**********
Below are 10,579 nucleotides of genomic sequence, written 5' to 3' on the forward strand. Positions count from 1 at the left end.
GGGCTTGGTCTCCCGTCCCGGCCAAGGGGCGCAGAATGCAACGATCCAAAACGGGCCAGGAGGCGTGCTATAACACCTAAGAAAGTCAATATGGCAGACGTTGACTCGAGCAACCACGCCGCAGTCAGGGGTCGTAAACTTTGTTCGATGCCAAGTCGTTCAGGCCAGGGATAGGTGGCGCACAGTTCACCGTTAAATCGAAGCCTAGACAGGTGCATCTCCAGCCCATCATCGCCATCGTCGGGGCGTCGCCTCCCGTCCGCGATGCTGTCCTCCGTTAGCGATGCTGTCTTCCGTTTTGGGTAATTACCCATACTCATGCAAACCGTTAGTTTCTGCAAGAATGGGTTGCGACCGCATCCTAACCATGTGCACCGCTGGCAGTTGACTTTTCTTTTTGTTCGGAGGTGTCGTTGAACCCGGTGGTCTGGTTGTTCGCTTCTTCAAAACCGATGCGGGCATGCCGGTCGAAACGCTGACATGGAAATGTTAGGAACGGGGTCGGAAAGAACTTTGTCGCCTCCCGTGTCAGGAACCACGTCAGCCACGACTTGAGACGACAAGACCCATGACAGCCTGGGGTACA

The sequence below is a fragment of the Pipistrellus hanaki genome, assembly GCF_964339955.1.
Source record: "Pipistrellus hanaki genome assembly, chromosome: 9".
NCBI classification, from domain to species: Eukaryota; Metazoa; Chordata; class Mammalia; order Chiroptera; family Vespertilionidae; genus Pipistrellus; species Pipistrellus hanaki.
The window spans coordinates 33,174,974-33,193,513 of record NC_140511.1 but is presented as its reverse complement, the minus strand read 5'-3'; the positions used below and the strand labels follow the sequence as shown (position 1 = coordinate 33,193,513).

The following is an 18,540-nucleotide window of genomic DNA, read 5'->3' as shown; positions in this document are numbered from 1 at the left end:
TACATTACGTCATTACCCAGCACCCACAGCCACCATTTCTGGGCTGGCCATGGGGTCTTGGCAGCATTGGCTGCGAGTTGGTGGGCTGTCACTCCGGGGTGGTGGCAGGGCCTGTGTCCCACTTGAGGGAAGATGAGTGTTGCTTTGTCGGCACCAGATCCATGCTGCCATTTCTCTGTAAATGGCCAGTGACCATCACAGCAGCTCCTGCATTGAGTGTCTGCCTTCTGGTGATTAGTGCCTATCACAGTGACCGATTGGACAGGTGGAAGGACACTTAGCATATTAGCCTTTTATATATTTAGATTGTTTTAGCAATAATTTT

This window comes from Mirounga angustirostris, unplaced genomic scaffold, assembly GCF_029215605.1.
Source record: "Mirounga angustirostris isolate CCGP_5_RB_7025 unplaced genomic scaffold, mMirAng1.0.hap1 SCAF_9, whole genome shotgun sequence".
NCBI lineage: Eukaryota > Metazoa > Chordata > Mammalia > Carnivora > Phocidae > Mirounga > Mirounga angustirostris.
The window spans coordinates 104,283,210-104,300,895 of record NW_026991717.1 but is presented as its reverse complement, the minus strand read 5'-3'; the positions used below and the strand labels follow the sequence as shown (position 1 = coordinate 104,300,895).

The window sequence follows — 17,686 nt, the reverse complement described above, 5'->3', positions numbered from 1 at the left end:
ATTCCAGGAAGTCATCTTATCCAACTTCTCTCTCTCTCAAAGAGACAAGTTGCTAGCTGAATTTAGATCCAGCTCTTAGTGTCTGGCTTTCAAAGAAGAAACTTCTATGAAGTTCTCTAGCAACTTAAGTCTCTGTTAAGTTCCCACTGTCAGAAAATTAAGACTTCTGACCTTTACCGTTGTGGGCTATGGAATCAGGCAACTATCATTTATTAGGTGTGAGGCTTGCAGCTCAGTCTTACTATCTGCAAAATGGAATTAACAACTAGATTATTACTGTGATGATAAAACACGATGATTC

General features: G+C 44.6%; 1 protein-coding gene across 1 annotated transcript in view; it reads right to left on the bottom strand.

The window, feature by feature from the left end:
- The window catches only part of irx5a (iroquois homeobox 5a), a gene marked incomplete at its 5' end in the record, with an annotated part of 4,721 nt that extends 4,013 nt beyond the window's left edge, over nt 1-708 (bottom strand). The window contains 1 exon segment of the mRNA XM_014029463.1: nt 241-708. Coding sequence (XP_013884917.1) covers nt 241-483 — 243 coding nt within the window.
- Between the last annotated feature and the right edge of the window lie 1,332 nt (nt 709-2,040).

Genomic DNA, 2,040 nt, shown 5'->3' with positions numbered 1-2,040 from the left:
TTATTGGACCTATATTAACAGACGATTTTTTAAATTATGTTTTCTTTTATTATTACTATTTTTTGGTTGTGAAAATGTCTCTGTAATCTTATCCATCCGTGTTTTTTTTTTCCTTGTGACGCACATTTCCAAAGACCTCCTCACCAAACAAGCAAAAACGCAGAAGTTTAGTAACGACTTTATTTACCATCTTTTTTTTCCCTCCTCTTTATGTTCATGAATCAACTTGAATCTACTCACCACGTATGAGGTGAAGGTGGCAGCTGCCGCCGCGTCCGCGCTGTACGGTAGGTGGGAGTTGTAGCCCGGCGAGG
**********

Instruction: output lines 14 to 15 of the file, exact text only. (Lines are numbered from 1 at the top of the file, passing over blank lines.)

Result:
ATTCCAGGAAGTCATCTTATCCAACTTCTCTCTCTCTCAAAGAGACAAGTTGCTAGCTGAATTTAGATCCAGCTCTTAGTGTCTGGCTTTCAAAGAAGAAACTTCTATGAAGTTCTCTAGCAACTTAAGTCTCTGTTAAGTTCCCACTGTCAGAAAATTAAGACTTCTGACCTTTACCGTTGTGGGCTATGGAATCAGGCAACTATCATTTATTAGGTGTGAGGCTTGCAGCTCAGTCTTACTATCTGCAAAATGGAATTAACAACTAGATTATTACTGTGATGATAAAACACGATGATTC

General features: G+C 44.6%; 1 protein-coding gene across 1 annotated transcript in view; it reads right to left on the bottom strand.